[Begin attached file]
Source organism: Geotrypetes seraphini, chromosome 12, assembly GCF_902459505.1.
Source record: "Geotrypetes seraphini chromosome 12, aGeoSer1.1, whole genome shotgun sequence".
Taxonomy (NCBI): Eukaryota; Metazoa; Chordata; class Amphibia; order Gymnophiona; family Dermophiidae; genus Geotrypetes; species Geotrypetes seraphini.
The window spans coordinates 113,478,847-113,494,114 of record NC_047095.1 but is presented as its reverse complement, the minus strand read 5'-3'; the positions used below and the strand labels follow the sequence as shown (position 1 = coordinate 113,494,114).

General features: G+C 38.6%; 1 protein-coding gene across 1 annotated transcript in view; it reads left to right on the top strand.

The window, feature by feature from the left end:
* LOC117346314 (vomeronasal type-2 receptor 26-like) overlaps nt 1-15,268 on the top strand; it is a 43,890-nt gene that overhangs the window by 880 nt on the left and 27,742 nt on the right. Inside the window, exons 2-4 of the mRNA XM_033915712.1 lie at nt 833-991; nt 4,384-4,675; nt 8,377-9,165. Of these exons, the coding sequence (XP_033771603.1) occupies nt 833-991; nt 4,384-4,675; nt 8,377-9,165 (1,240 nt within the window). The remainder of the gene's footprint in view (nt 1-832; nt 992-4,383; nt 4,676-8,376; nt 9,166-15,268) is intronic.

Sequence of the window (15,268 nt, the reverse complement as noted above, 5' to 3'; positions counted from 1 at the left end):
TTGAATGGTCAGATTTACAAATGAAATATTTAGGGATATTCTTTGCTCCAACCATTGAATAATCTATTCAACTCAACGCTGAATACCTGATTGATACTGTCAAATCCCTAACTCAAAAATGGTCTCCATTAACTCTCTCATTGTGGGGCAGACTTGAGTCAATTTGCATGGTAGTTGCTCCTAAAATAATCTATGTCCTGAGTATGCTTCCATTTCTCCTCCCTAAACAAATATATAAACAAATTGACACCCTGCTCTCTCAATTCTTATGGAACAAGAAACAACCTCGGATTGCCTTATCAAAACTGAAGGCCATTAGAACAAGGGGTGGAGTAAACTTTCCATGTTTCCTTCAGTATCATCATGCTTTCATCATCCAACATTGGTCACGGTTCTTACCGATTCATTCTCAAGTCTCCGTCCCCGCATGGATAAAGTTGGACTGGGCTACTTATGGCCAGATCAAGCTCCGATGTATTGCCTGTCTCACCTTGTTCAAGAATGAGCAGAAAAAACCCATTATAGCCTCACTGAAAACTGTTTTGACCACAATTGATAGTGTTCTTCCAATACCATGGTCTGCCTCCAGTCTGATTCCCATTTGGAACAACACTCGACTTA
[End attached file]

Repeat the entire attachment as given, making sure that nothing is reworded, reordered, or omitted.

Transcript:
Source organism: Geotrypetes seraphini, chromosome 12, assembly GCF_902459505.1.
Source record: "Geotrypetes seraphini chromosome 12, aGeoSer1.1, whole genome shotgun sequence".
Taxonomy (NCBI): Eukaryota; Metazoa; Chordata; class Amphibia; order Gymnophiona; family Dermophiidae; genus Geotrypetes; species Geotrypetes seraphini.
The window spans coordinates 113,478,847-113,494,114 of record NC_047095.1 but is presented as its reverse complement, the minus strand read 5'-3'; the positions used below and the strand labels follow the sequence as shown (position 1 = coordinate 113,494,114).

General features: G+C 38.6%; 1 protein-coding gene across 1 annotated transcript in view; it reads left to right on the top strand.

The window, feature by feature from the left end:
* LOC117346314 (vomeronasal type-2 receptor 26-like) overlaps nt 1-15,268 on the top strand; it is a 43,890-nt gene that overhangs the window by 880 nt on the left and 27,742 nt on the right. Inside the window, exons 2-4 of the mRNA XM_033915712.1 lie at nt 833-991; nt 4,384-4,675; nt 8,377-9,165. Of these exons, the coding sequence (XP_033771603.1) occupies nt 833-991; nt 4,384-4,675; nt 8,377-9,165 (1,240 nt within the window). The remainder of the gene's footprint in view (nt 1-832; nt 992-4,383; nt 4,676-8,376; nt 9,166-15,268) is intronic.

Sequence of the window (15,268 nt, the reverse complement as noted above, 5' to 3'; positions counted from 1 at the left end):
TTGAATGGTCAGATTTACAAATGAAATATTTAGGGATATTCTTTGCTCCAACCATTGAATAATCTATTCAACTCAACGCTGAATACCTGATTGATACTGTCAAATCCCTAACTCAAAAATGGTCTCCATTAACTCTCTCATTGTGGGGCAGACTTGAGTCAATTTGCATGGTAGTTGCTCCTAAAATAATCTATGTCCTGAGTATGCTTCCATTTCTCCTCCCTAAACAAATATATAAACAAATTGACACCCTGCTCTCTCAATTCTTATGGAACAAGAAACAACCTCGGATTGCCTTATCAAAACTGAAGGCCATTAGAACAAGGGGTGGAGTAAACTTTCCATGTTTCCTTCAGTATCATCATGCTTTCATCATCCAACATTGGTCACGGTTCTTACCGATTCATTCTCAAGTCTCCGTCCCCGCATGGATAAAGTTGGACTGGGCTACTTATGGCCAGATCAAGCTCCGATGTATTGCCTGTCTCACCTTGTTCAAGAATGAGCAGAAAAAACCCATTATAGCCTCACTGAAAACTGTTTTGACCACAATTGATAGTGTTCTTCCAATACCATGGTCTGCCTCCAGTCTGATTCCCATTTGGAACAACACTCGACTTA